Holidays and Other Excursions

Tag: New Orleans

USA – Deep South – 11

Union Station departure Board

Union Station departure Board

Wednesday 8.11.23

We are on the move again and our first stop this morning is Union Station where – given the usual generous Great Rail timings – we have a wait for our train to Houston.  As before all cases are handed over to porters and loaded aboard the train and we follow separately to our assigned seats.

Union Station probably handles less passengers (and many less services) than Sandhurst station on an average day.  So in European eyes it is unaccountably well appointed with a large number of seats, catering facilities and so on.  The other travellers are also here in plenty of time – walk up and go is not the way they do it here!  The train is scheduled to depart at 09:00 and we leave more or less on time.

Sunset Limited

Sunset Limited

We leave New Orleans by what seems a slightly twisting route eventually leaving the City over the Huey P Long Bridge with the train then coming to a stand on the raised section on the south side of the Mississippi river – and we are there some considerable time, although later in the day we appear to be back on expected timings.  Freight is always more important than passengers in this country of course.

I turn to listening to radio recordings – time to catch up on events in Ambridge amongst other things.  To break the day up we book lunch on the late sitting (yes there are two!).  The countryside rolls by – generically we are heading just about due west to Houston, Texas on the Sunset Limited which will (eventually) terminate in Los Angeles some 48 hours after the journey commences.  Our route passes through Lafayette, Lake Charles and Beaumont amongst others.

Historically this was not a rich area and from a passing train it is hard to establish any definitive conclusions – but it does not reek of prosperity – there are some nicer houses and there are some which are far less attractive – with I suspect a predominance of the latter!

Lunch is excellent and we stay talking at the table as they have cleared up and do not seem bothered about making us go.

Once on the outskirts of Houston we are routed through a freight route and we end up passing the station and backing into it – but that will be to enable it to head off on the remainder of its journey to the West Coast.  We arrive a little later than planned due to the Houston circumlocution – which means that eating out tonight is not on.

A quick coach hop to our hotel and with communications re-established (no wifi on trains) we can check in for our not too distant return flight.  Dinner is in the hotel tonight  and is perhaps one of the lesser meals of the trip.  The warm weather has gone and it is raining.  Houston is a modern city – at least in the centre.  It is, as might be expected, heavily dependent on the car – but outside our hotel there is a modern metro shuttling back and forth.  Time (and a wish not to be stuck somewhere distant) will preclude travel on it on Friday morning.

USA – Deep South – 10

Charles Street streetcar

Charles Street streetcar

Tuesday 7.11.23

Today is a free day as far as the tour operator is concerned but that is not how we see it.  There are shops, this is the USA and so it is time to acquire some Levi jeans as outlet shops are always very cheap and so our trips to the USA always include an opportunity to acquire jeans.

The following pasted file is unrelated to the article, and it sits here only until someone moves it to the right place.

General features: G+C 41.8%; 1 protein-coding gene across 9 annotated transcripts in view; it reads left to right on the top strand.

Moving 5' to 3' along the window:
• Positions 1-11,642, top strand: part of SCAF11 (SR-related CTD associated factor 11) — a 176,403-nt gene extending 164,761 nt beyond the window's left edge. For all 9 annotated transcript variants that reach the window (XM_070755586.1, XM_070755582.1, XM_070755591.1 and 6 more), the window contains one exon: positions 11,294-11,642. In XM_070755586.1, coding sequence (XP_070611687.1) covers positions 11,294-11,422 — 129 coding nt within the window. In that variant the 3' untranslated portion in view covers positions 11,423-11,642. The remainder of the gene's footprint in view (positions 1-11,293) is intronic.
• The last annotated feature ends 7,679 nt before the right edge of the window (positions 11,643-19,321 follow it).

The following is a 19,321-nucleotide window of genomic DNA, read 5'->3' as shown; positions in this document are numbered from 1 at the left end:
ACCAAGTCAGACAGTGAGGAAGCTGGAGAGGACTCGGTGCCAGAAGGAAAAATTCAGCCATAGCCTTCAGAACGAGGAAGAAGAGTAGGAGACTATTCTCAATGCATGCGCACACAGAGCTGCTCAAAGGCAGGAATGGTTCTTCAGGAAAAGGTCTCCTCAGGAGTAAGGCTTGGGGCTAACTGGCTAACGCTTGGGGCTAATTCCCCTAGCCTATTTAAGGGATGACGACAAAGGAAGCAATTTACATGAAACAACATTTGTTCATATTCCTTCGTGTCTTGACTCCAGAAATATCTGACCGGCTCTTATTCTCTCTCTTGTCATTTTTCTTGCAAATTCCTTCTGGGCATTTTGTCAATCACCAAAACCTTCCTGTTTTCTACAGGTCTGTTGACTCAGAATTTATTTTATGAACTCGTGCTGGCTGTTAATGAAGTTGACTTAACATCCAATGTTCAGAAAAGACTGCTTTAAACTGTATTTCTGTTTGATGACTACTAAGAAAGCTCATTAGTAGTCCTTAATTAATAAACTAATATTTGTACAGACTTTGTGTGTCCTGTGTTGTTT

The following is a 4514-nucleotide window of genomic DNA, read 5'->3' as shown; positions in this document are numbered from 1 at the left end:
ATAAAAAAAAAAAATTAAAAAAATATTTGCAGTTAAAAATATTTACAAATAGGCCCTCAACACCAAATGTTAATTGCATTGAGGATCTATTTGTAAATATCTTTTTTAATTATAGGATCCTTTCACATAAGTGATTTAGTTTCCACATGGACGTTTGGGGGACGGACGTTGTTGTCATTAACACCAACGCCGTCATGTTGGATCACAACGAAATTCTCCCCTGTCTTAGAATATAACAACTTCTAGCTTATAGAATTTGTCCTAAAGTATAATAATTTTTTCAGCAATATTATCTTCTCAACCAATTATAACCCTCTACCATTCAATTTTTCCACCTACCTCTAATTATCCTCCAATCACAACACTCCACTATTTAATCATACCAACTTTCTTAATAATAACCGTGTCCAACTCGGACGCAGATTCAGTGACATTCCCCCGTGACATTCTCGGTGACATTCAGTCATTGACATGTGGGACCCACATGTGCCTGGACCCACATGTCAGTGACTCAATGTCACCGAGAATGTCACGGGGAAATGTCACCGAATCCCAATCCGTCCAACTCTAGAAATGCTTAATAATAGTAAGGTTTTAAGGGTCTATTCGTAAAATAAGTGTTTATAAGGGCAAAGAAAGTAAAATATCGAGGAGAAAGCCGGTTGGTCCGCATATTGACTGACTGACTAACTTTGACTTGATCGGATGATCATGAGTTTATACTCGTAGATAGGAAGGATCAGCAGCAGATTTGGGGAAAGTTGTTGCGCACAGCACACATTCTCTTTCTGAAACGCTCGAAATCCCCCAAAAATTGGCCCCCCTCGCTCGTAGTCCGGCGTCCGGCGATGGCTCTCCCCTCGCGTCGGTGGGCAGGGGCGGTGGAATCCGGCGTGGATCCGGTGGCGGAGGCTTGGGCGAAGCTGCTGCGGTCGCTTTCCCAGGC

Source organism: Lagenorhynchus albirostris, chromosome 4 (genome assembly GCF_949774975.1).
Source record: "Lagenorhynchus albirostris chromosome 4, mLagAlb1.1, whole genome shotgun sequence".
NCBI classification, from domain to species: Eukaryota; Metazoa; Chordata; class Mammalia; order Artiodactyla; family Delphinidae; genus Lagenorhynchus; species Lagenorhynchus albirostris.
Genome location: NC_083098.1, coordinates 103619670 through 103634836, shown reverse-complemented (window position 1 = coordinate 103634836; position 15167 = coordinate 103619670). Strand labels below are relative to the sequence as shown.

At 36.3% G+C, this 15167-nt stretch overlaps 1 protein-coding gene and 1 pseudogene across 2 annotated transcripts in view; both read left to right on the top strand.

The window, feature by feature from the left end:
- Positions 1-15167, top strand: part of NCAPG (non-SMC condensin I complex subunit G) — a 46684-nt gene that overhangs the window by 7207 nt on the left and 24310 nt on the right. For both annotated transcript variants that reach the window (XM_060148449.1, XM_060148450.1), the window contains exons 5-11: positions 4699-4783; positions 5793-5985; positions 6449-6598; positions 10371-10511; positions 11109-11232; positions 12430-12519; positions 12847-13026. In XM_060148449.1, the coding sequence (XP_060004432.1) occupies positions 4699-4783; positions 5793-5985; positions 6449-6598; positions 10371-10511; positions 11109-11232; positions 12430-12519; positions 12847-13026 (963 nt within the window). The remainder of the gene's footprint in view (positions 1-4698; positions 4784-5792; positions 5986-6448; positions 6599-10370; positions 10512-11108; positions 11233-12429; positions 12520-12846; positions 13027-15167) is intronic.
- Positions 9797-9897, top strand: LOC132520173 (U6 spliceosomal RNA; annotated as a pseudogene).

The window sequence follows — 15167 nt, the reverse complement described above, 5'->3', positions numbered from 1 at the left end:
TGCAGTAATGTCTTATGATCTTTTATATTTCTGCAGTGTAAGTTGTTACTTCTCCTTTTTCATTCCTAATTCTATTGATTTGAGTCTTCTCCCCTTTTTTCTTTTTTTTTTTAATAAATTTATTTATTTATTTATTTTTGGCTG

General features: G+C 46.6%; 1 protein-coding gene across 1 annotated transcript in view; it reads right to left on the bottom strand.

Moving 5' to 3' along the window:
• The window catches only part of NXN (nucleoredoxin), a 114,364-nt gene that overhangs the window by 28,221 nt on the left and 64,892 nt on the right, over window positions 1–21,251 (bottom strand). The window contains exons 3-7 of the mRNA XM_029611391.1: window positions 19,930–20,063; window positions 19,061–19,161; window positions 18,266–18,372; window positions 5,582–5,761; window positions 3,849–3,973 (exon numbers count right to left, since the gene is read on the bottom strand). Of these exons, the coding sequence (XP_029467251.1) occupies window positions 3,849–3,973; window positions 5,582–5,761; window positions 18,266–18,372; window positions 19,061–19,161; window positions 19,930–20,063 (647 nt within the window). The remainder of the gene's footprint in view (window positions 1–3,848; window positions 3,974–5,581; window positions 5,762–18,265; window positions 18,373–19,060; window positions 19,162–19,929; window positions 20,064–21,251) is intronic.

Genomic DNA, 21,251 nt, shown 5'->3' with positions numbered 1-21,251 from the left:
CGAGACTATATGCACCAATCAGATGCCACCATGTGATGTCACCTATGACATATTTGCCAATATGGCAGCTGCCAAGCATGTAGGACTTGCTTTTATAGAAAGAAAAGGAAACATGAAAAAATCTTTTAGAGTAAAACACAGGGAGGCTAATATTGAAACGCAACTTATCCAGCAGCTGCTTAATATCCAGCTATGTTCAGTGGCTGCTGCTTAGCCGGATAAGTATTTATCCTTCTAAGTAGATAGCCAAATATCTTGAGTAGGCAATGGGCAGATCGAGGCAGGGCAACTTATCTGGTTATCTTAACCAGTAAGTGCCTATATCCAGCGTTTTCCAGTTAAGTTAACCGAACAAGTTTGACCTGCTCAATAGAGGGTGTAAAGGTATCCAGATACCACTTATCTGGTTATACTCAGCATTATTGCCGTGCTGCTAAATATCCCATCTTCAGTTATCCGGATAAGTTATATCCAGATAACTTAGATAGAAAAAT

We head down to the mall by the river and soon my purchases are completed.  Less happily the food outlets are at the very far end of the mall and no-one is doing anything particularly breakfast like.  I think we all wanted a bacon butty or something similar even if it is not good for us.

With my shopping needs satisfied (three pairs of Levis – always bought on trips to the USA) I am released and I head for the Streetcars first taking the line along to the terminus at French Market.  At the time of our visit the Riverfront service is not running and only the service back from French Market runs to Cemeteries  “Canal Street line” is running and so I go to the other end of the line which is mainly a ride along Canal Street.  At the end I double back slightly and then take another streetcar to the other northern terminus at the City Park and Museum.  It is now mid-afternoon and incredibly warm.

Modern NOLA Streetcar

Modern NOLA Streetcar

Returning to Rampart Street I then take the service to Union Station – a location we shall visit tomorrow.  The service to Elysian Fields Avenue is not running so I return once again along Canal Street and can then take the historic trams operating to South Claiborne Avenue.  However for reasons which were poorly explained the driver of the streetcar insisted that I and others leave the vehicle at St Charles Avenue about 9 stops short of the terminus.  She was pretty insistent and it was annoying to then wait a good 10 minutes or so before there was a streetcar to return to the hotel.

This trip on the St Charles Avenue line as it is known was the most interesting as it traversed a very different part of the city – and the oldest in the world opening in 1835 and electrified in 1893.  It has operated continuously apart from storm disruption throughout.  The other lines at some point closed and subsequently re-opened.  St Charles Avenue itself is fascinating with a tree lined avenue and some stately houses on both sides.  Plus Universities and restaurants – which are too far in the wrong direction from the hotel for us to experience.

We dine at Mr B’s Bistro tonight – again in the French Quarter – a place which had been spotted on our walking tour yesterday and opposite the Hotel Monteleone where cocktails are taken.